Had Carver been white he probably could have gotten a well-paid position at virtually any agricultural and/or horticultural facility of his choice, but his race severely limited his choices. In 1896, he accepted an offer from Booker T. Washington to head the agricultural department at the Tuskegee Normal and Industrial Institute (now Tuskegee University) in Tuskegee, Alabama. Carver remained at Tuskegee for the rest of his life.
At Tuskegee, Carver taught classes and operated the only all-black agricultural experiment station, but he proved inept at administration, provoking frequent clashes with the principal. His research, however, proved extremely invaluable to the college, as well as to the farmers of the South. Taking an interest in the plight of Southern farmers working with soil depleted by repeated crops of cotton, Carver advocated employing the nitrogen cycle by alternating cotton crops with other crops (including peanuts and sweet potatoes) to restore nitrogen and other nutrients to the soil. To enhance the attractiveness of alternative crops, Carver developed a variety of uses for each.
Carver's best-known work was with peanuts, which appealed to him as an inexpensive source of protein that did not deplete the soil as much as cotton did. He devised more than 300 uses for the peanut, including glue, printer's ink, dyes, punches, varnishing cream, marble, rubbing oils, and Worcestershire sauce. Contrary to popular belief, however, peanut butter was not among the peanut products developed by Carver; that invention actually preceded him. Carver also developed numerous uses for other crops, including sweet potatoes and pecans.
In 1915, following the funeral of Booker T. Washington, Carver was praised by Theodore Roosevelt. In 1916, he became one of only a handful of Americans to be voted a member of the Royal Society of Arts in England. In 1921, Carver was invited by the National Association of Peanut Growers to testify before Congress regarding the imposition of tariffs on imported peanuts. Initially given but ten minutes to present his arguments, the committee repeatedly extended his time and applauded his presentation; the tariff was passed the following year.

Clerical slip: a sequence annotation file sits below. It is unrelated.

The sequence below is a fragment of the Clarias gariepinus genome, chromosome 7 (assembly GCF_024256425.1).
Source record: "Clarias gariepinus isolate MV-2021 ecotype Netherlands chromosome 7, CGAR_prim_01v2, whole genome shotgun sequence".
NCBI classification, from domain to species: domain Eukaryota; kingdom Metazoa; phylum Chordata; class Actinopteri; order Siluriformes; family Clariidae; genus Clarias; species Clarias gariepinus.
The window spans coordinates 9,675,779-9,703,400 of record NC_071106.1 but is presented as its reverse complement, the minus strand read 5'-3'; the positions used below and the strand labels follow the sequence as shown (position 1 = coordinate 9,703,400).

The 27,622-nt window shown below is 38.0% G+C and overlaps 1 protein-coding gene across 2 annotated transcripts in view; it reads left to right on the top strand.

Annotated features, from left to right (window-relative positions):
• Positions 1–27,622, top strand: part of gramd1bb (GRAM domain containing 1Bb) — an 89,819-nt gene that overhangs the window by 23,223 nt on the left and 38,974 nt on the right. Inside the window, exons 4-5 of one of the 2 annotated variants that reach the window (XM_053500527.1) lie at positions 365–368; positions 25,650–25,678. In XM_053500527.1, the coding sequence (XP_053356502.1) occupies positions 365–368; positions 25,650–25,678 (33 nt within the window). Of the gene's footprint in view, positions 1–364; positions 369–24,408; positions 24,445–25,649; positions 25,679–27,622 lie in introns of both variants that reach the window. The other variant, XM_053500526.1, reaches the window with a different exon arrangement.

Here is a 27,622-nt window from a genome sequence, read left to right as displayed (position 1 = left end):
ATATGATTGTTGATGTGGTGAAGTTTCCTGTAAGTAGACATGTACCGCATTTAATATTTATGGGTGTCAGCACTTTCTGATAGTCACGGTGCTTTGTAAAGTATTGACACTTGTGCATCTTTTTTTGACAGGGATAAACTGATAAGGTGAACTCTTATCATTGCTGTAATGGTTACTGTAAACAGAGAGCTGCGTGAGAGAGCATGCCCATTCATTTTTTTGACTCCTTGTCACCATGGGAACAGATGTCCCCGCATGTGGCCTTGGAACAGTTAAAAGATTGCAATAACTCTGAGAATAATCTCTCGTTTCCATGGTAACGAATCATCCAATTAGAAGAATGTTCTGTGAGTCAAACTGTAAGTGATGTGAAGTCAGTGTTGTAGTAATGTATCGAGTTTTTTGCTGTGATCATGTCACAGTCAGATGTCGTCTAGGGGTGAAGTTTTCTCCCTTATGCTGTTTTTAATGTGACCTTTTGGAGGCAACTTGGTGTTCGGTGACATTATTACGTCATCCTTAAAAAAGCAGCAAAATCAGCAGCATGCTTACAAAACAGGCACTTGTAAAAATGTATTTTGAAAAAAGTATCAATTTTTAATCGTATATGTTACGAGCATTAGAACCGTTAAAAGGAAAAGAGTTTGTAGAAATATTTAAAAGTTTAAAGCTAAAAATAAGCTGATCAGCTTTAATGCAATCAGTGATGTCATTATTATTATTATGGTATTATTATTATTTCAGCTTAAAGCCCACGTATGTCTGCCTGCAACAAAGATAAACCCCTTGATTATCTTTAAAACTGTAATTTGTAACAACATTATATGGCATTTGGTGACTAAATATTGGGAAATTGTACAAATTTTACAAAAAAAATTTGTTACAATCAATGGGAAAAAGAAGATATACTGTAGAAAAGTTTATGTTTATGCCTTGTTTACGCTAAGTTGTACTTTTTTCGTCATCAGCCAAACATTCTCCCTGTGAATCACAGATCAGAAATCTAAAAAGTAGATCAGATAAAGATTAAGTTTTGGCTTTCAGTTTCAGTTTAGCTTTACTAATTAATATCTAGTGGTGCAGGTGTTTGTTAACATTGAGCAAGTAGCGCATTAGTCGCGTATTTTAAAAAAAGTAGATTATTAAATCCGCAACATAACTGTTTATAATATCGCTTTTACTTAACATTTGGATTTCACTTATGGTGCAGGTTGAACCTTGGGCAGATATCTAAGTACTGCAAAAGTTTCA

Despite his fame, Carver was always prepared to give help to anyone who sought it, and always gave it without charge. Presidents Theodore Roosevelt, Calvin Coolidge and Franklin Delano Roosevelt all sought out Carver, as did the Crown Prince of Sweden, Indian leader Mahatma Gandhi, and even industrialist Henry Ford. Ford went so far as to build a laboratory for Carver and conducted research with him there.
Among the many awards and honors Carver received
during his life are:
In addition to the above, Carver was also honored by having the George Washington Carver Foundation at Tuskegee University established in his honor in 1940. In 1941, the George Washington Carver Museum was dedicated at Tuskegee.
Carver died in Tuskegee on January 5, 1943, of complications resulting from a bad fall down a flight of stairs.
On July 14, 1943, President Franklin Delano Roosevelt dedicated $30,000 for the George Washington Carver National Monument near Diamond, Missouri. This 210-acre site includes the home of Moses Carver, the Carver Family Cemetery, a museum, and a 3/4-mile nature trail. In 1977, Carver was inducted into the Hall of Fame for Great Americans. In 1990, he was inducted into the National Inventors Hall of Fame. In 1994, Iowa State University awarded Carver the Doctor of Humane Letters.
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This page was last updated on 11/20/2018.